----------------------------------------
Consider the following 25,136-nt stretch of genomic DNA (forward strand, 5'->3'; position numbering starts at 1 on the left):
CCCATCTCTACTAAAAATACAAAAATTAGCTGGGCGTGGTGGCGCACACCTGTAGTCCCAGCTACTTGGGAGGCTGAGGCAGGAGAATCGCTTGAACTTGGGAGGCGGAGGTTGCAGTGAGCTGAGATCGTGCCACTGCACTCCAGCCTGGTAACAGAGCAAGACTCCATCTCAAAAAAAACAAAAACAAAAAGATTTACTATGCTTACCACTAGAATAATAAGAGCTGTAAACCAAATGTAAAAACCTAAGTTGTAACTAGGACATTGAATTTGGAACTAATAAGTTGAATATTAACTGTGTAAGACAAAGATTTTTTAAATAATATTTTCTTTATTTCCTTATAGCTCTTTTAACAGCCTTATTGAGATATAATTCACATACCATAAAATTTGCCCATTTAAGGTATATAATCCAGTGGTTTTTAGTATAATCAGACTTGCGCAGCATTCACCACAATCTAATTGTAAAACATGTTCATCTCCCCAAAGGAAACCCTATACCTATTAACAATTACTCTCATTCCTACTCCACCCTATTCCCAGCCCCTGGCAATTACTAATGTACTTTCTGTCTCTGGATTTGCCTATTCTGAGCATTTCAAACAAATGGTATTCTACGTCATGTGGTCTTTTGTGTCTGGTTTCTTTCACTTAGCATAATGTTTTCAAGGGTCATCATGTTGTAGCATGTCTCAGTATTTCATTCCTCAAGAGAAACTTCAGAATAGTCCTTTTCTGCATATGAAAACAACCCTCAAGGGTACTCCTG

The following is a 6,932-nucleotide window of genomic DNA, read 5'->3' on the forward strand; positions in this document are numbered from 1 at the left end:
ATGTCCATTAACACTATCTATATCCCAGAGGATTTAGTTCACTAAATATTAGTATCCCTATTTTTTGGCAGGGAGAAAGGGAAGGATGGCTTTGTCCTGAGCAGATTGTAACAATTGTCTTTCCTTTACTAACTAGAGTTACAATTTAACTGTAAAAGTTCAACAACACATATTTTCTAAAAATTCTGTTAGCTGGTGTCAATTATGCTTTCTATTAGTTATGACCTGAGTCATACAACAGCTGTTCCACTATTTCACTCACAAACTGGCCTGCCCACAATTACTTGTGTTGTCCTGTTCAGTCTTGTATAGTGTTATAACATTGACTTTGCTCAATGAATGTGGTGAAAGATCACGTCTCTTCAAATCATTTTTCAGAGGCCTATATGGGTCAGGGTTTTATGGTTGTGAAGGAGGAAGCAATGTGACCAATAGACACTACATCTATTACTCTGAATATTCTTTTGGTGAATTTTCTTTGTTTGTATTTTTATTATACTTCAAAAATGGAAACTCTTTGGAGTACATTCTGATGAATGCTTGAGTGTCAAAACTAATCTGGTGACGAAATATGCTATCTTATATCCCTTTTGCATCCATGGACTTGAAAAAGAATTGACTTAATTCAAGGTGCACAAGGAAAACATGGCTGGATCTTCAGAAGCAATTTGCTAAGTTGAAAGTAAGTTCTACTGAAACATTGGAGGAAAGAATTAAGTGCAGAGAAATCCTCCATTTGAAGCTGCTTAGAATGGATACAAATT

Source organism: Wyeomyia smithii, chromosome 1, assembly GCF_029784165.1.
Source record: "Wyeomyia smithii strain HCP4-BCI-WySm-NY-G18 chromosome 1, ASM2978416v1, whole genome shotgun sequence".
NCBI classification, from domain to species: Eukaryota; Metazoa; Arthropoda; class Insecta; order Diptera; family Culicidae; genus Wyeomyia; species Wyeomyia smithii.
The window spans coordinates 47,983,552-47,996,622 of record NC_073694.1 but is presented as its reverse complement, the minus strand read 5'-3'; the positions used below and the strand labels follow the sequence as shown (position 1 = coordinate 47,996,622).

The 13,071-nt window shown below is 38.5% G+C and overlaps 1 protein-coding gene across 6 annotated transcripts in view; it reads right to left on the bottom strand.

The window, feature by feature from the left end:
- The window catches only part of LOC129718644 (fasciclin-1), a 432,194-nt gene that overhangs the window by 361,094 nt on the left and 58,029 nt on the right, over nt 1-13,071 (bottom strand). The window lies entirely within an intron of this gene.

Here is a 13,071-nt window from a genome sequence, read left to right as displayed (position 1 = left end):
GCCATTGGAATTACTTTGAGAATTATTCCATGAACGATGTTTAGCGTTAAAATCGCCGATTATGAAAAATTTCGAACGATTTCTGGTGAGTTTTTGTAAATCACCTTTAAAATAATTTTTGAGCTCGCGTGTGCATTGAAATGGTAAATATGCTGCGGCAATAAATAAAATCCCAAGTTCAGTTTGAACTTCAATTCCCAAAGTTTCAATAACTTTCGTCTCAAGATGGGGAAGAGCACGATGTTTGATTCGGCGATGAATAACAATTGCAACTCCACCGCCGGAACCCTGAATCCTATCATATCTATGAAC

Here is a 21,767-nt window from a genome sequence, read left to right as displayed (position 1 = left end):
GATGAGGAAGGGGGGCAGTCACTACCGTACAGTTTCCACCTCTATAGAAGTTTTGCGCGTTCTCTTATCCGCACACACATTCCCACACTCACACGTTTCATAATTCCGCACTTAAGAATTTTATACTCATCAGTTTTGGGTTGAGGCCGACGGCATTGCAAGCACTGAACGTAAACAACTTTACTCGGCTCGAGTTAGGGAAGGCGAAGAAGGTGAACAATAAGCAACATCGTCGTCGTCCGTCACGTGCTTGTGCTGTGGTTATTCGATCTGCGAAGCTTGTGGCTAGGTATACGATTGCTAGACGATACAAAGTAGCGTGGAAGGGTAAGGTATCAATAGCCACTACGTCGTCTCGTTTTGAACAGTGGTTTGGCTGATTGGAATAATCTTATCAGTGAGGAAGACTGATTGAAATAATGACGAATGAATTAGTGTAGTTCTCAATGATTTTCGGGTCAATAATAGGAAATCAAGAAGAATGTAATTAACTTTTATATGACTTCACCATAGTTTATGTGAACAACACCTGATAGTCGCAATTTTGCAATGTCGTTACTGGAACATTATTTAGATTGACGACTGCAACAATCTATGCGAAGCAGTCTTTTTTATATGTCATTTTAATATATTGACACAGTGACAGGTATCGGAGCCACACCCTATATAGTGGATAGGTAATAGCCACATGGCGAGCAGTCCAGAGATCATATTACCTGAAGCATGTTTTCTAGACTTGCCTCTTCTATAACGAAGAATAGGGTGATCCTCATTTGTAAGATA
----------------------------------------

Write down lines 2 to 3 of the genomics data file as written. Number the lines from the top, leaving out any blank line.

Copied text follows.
CCCATCTCTACTAAAAATACAAAAATTAGCTGGGCGTGGTGGCGCACACCTGTAGTCCCAGCTACTTGGGAGGCTGAGGCAGGAGAATCGCTTGAACTTGGGAGGCGGAGGTTGCAGTGAGCTGAGATCGTGCCACTGCACTCCAGCCTGGTAACAGAGCAAGACTCCATCTCAAAAAAAACAAAAACAAAAAGATTTACTATGCTTACCACTAGAATAATAAGAGCTGTAAACCAAATGTAAAAACCTAAGTTGTAACTAGGACATTGAATTTGGAACTAATAAGTTGAATATTAACTGTGTAAGACAAAGATTTTTTAAATAATATTTTCTTTATTTCCTTATAGCTCTTTTAACAGCCTTATTGAGATATAATTCACATACCATAAAATTTGCCCATTTAAGGTATATAATCCAGTGGTTTTTAGTATAATCAGACTTGCGCAGCATTCACCACAATCTAATTGTAAAACATGTTCATCTCCCCAAAGGAAACCCTATACCTATTAACAATTACTCTCATTCCTACTCCACCCTATTCCCAGCCCCTGGCAATTACTAATGTACTTTCTGTCTCTGGATTTGCCTATTCTGAGCATTTCAAACAAATGGTATTCTACGTCATGTGGTCTTTTGTGTCTGGTTTCTTTCACTTAGCATAATGTTTTCAAGGGTCATCATGTTGTAGCATGTCTCAGTATTTCATTCCTCAAGAGAAACTTCAGAATAGTCCTTTTCTGCATATGAAAACAACCCTCAAGGGTACTCCTG

The following is a 6,932-nucleotide window of genomic DNA, read 5'->3' on the forward strand; positions in this document are numbered from 1 at the left end: